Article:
Learn more about the cartilage damage
If you are experiencing knee pain, it is important to speak with your healthcare provider to determine the underlying cause
What is the functioning mechanism of your knee?
The knee joint is a complex hinge joint that connects the thigh bone (femur) to the shin bone (tibia). It also has a smaller bone on the outside called the fibula that helps with stability.
The knee also has two crescent-shaped pieces of cartilage called menisci, which act as shock absorbers and help distribute weight evenly across the joint.
In addition, the knee joint is held together by a series of ligaments and muscles that connect the bones and provide stability.
Finally, the joint is lined with cartilage, which cushions the bones and helps them move smoothly against each other.
If any of these structures in the knee joint are injured or damaged, this results in pain, swelling, and difficulty moving the joint.
Preserving your cartilage is crucial to protect your knees
Cartilage is solid yet flexible enough to allow adults' bones to move against each other without injury for decades. But while protecting the bones, the cartilage can sustain damage. It can cause pain, stiffness, swelling, locking, and difficulty moving the joint.
It is essential to seek medical attention if you experience any symptoms of cartilage damage
What happens when the cartilage is damaged?
When cartilage is injured, the defect in the articular cartilage cannot repair itself. Cartilage contains a dense tissue matrix with very few cells, no blood vessels, or innervation. Some healing can happen when the injury is large enough to expose the underlying bone and cause intraarticular bleeding. However, the repair tissue is not durable, pain recurs when the recovery is inadequate, and cartilage deteriorates even more. If the knee is left untreated, it might progress to irreversible knee damage.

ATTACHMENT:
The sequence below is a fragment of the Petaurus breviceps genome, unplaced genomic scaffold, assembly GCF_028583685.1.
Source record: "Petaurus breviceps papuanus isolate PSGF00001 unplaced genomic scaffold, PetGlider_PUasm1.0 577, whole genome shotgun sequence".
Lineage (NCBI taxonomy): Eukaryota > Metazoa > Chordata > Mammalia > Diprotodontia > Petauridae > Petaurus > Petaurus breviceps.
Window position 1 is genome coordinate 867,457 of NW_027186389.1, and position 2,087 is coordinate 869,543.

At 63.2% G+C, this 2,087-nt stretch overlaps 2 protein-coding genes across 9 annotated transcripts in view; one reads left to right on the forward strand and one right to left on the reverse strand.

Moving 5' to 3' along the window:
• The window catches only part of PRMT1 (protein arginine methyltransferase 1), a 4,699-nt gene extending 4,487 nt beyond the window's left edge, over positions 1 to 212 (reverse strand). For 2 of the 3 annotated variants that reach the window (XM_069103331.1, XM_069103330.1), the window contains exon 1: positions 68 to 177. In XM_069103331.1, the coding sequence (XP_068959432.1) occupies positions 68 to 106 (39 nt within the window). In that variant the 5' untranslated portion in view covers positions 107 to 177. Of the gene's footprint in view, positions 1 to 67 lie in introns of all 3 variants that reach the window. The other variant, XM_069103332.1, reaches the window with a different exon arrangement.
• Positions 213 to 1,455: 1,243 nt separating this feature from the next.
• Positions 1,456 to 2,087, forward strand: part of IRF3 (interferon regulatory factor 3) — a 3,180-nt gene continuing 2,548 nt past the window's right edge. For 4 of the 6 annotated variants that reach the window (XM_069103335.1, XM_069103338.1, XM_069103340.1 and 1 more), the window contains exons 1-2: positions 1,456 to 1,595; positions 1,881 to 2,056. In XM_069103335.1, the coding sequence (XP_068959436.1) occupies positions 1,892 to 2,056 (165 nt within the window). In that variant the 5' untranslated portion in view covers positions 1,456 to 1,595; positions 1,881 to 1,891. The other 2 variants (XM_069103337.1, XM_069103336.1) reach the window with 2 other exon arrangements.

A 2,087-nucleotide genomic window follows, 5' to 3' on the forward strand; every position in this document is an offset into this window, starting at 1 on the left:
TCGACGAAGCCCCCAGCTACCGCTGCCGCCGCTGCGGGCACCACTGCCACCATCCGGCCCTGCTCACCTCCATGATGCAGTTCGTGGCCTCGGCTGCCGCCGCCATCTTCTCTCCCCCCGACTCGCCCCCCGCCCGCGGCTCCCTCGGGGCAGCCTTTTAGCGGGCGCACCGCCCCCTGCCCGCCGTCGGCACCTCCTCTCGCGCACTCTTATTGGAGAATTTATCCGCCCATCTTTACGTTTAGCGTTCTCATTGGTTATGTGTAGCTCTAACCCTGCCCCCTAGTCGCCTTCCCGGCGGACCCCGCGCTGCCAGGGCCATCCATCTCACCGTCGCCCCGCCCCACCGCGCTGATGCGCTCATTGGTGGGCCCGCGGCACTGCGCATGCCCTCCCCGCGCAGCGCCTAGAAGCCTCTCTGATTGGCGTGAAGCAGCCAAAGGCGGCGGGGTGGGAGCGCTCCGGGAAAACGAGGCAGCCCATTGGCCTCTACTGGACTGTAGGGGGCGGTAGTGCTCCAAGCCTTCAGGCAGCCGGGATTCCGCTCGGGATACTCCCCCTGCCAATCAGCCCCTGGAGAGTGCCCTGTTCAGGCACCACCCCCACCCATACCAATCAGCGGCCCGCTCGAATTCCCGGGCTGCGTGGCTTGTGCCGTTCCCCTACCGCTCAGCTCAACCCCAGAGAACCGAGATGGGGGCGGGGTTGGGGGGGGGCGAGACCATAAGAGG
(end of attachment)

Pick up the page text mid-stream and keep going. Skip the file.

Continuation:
Can it repair itself?
An orthopedic surgeon will develop an appropriate diagnostic and treatment plan. This will include physical assessment, X-rays, MRI, and subsequent physical therapy, medication, or in some cases, surgery. If the knee is left untreated, it might progress to irreversible knee damage
Rest your knee: take a few days off from intense activity;
In the meantime, you can take steps to alleviate your symptoms:
Ice it to curb pain and swelling: do it for 15 to 20 minutes every 3 to 4 hours, until the pain is gone;
Compress your knee: use an elastic bandage, straps, or sleeves to wrap the joint;
Elevate your knee with a pillow under your heel when you're sitting or lying down to cut down on swelling;
Take nonsteroidal anti-inflammatory drugs. Follow the instructions on the label, unless your doctor says otherwise;
Practice stretching and strengthening exercises if your doctor recommends them.